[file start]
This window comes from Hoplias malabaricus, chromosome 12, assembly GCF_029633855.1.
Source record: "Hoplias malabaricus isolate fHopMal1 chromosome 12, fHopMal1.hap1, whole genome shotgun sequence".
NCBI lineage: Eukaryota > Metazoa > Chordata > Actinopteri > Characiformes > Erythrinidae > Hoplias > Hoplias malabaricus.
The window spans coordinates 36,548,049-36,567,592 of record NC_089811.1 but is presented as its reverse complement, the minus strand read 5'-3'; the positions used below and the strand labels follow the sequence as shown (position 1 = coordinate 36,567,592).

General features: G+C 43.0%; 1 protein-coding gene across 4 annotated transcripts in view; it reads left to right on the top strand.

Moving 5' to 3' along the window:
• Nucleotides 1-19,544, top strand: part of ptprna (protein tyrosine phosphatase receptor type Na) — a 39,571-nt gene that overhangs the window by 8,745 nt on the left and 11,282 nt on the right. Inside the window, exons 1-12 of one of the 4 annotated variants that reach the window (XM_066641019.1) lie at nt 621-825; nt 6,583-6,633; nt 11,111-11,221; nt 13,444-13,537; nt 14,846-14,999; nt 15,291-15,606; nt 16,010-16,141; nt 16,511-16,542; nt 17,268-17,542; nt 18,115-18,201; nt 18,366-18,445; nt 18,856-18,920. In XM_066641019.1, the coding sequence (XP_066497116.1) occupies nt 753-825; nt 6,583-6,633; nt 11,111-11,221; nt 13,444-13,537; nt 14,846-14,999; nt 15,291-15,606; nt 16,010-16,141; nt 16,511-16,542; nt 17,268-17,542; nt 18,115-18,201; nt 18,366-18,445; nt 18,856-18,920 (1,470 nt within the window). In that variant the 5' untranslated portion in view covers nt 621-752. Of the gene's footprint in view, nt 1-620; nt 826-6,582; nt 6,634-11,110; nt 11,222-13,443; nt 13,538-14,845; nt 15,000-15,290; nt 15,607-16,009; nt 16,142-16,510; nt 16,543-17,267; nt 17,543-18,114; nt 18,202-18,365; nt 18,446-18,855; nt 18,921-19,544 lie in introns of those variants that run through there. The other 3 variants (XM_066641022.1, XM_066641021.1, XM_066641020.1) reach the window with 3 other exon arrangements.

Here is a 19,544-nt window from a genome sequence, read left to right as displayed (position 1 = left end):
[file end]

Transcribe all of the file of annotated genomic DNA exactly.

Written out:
This window comes from Hoplias malabaricus, chromosome 12, assembly GCF_029633855.1.
Source record: "Hoplias malabaricus isolate fHopMal1 chromosome 12, fHopMal1.hap1, whole genome shotgun sequence".
NCBI lineage: Eukaryota > Metazoa > Chordata > Actinopteri > Characiformes > Erythrinidae > Hoplias > Hoplias malabaricus.
The window spans coordinates 36,548,049-36,567,592 of record NC_089811.1 but is presented as its reverse complement, the minus strand read 5'-3'; the positions used below and the strand labels follow the sequence as shown (position 1 = coordinate 36,567,592).

General features: G+C 43.0%; 1 protein-coding gene across 4 annotated transcripts in view; it reads left to right on the top strand.

Moving 5' to 3' along the window:
• Nucleotides 1-19,544, top strand: part of ptprna (protein tyrosine phosphatase receptor type Na) — a 39,571-nt gene that overhangs the window by 8,745 nt on the left and 11,282 nt on the right. Inside the window, exons 1-12 of one of the 4 annotated variants that reach the window (XM_066641019.1) lie at nt 621-825; nt 6,583-6,633; nt 11,111-11,221; nt 13,444-13,537; nt 14,846-14,999; nt 15,291-15,606; nt 16,010-16,141; nt 16,511-16,542; nt 17,268-17,542; nt 18,115-18,201; nt 18,366-18,445; nt 18,856-18,920. In XM_066641019.1, the coding sequence (XP_066497116.1) occupies nt 753-825; nt 6,583-6,633; nt 11,111-11,221; nt 13,444-13,537; nt 14,846-14,999; nt 15,291-15,606; nt 16,010-16,141; nt 16,511-16,542; nt 17,268-17,542; nt 18,115-18,201; nt 18,366-18,445; nt 18,856-18,920 (1,470 nt within the window). In that variant the 5' untranslated portion in view covers nt 621-752. Of the gene's footprint in view, nt 1-620; nt 826-6,582; nt 6,634-11,110; nt 11,222-13,443; nt 13,538-14,845; nt 15,000-15,290; nt 15,607-16,009; nt 16,142-16,510; nt 16,543-17,267; nt 17,543-18,114; nt 18,202-18,365; nt 18,446-18,855; nt 18,921-19,544 lie in introns of those variants that run through there. The other 3 variants (XM_066641022.1, XM_066641021.1, XM_066641020.1) reach the window with 3 other exon arrangements.

Here is a 19,544-nt window from a genome sequence, read left to right as displayed (position 1 = left end):